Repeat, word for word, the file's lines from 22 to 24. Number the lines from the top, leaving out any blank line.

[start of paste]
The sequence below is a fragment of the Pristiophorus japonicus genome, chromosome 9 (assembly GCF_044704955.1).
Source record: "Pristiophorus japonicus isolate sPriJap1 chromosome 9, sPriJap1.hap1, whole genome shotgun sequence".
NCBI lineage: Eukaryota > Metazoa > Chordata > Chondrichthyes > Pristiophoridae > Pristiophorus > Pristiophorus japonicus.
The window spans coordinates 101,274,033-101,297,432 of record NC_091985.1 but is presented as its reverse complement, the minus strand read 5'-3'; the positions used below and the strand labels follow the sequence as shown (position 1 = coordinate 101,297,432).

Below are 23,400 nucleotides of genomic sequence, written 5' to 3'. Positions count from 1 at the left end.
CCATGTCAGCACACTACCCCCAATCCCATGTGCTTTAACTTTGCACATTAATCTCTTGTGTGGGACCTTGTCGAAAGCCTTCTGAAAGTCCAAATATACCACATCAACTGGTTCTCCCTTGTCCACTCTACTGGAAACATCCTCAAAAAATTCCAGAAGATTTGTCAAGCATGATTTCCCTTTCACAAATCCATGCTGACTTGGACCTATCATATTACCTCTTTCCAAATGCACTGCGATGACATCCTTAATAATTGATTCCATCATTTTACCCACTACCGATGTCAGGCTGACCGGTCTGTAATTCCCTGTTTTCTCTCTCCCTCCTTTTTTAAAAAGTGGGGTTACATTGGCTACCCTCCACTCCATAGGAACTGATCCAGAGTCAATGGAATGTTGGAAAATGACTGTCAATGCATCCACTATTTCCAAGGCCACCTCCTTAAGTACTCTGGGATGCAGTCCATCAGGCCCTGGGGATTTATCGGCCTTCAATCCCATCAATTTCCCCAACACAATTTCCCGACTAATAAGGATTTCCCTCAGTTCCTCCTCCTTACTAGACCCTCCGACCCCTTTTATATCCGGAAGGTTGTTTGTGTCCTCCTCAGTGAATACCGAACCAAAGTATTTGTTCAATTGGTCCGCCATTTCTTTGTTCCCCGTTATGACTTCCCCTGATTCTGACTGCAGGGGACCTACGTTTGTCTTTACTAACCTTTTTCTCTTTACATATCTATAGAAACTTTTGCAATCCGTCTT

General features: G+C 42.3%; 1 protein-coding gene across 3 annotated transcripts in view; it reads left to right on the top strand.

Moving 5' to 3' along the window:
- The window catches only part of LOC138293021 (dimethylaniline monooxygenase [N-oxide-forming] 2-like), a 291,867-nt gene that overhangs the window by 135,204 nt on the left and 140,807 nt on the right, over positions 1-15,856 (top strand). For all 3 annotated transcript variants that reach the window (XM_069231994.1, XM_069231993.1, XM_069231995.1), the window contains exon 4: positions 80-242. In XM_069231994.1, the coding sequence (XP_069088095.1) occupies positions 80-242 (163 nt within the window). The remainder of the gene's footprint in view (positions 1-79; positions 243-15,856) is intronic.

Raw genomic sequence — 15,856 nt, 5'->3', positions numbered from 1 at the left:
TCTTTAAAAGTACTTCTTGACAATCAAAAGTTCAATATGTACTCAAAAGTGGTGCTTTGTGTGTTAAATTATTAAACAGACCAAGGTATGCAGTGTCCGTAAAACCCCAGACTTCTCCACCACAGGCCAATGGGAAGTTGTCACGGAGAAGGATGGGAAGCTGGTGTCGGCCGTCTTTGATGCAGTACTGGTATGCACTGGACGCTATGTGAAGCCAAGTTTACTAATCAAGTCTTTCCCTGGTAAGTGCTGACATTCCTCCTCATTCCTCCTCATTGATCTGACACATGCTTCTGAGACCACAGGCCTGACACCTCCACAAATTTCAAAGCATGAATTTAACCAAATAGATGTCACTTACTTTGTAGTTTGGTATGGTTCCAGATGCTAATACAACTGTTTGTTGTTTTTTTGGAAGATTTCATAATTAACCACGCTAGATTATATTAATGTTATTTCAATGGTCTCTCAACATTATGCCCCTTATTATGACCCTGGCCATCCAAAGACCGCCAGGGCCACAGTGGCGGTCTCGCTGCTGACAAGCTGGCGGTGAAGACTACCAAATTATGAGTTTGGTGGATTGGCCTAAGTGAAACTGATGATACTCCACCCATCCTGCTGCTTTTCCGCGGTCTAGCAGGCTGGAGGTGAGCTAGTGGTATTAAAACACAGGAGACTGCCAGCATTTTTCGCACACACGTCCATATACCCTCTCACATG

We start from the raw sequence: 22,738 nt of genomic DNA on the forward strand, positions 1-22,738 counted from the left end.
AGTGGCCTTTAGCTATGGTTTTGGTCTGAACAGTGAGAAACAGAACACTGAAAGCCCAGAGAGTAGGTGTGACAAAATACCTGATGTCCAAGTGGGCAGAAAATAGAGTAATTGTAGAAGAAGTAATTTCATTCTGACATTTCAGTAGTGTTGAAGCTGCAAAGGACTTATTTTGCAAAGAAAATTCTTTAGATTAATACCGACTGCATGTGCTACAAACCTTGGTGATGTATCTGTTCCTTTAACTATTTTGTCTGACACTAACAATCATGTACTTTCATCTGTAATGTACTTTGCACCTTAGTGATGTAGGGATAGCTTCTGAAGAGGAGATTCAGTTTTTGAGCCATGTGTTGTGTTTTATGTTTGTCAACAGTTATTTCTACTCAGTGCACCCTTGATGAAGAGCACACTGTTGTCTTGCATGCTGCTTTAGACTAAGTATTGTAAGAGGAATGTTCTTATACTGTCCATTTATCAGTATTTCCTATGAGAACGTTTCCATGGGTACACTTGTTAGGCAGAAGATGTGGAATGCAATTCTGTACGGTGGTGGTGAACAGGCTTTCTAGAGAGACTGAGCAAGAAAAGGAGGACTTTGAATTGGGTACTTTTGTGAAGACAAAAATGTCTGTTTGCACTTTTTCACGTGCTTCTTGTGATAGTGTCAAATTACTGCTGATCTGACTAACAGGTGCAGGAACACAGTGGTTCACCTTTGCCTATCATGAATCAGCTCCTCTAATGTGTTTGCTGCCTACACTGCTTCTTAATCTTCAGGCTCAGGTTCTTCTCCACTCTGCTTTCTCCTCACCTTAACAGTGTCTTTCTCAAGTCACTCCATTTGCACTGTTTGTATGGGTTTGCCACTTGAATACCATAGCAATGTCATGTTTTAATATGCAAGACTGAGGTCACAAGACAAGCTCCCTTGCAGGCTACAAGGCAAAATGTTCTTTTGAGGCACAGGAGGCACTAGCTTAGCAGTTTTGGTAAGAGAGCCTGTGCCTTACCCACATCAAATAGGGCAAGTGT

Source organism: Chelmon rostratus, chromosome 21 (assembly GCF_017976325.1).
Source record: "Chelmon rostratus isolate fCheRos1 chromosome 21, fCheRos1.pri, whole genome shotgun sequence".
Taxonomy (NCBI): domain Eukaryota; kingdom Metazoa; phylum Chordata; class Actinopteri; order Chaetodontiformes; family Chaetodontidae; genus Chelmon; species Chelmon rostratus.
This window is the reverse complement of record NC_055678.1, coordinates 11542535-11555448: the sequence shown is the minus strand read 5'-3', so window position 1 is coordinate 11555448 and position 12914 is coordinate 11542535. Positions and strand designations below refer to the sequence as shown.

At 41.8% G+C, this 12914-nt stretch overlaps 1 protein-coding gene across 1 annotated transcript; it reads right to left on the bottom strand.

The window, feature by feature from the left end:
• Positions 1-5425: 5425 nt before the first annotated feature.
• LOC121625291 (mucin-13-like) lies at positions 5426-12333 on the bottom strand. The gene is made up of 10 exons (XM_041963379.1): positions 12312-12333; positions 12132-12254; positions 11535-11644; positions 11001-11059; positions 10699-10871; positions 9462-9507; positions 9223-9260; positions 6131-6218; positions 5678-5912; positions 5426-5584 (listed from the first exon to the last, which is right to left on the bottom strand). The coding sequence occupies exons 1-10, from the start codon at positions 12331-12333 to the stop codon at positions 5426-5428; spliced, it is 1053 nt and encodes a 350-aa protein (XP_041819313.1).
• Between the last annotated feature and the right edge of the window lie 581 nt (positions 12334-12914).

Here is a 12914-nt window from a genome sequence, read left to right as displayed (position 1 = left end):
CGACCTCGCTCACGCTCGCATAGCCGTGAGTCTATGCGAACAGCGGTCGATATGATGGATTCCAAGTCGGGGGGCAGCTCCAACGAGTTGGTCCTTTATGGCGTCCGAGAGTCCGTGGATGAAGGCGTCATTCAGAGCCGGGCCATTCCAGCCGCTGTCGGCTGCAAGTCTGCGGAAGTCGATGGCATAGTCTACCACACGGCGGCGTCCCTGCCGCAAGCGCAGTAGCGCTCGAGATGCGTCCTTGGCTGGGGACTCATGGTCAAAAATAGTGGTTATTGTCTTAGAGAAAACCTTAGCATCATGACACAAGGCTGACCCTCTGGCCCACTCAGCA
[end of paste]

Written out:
• Between the last annotated feature and the right edge of the window lie 581 nt (positions 12334-12914).

Here is a 12914-nt window from a genome sequence, read left to right as displayed (position 1 = left end):
CGACCTCGCTCACGCTCGCATAGCCGTGAGTCTATGCGAACAGCGGTCGATATGATGGATTCCAAGTCGGGGGGCAGCTCCAACGAGTTGGTCCTTTATGGCGTCCGAGAGTCCGTGGATGAAGGCGTCATTCAGAGCCGGGCCATTCCAGCCGCTGTCGGCTGCAAGTCTGCGGAAGTCGATGGCATAGTCTACCACACGGCGGCGTCCCTGCCGCAAGCGCAGTAGCGCTCGAGATGCGTCCTTGGCTGGGGACTCATGGTCAAAAATAGTGGTTATTGTCTTAGAGAAAACCTTAGCATCATGACACAAGGCTGACCCTCTGGCCCACTCAGCA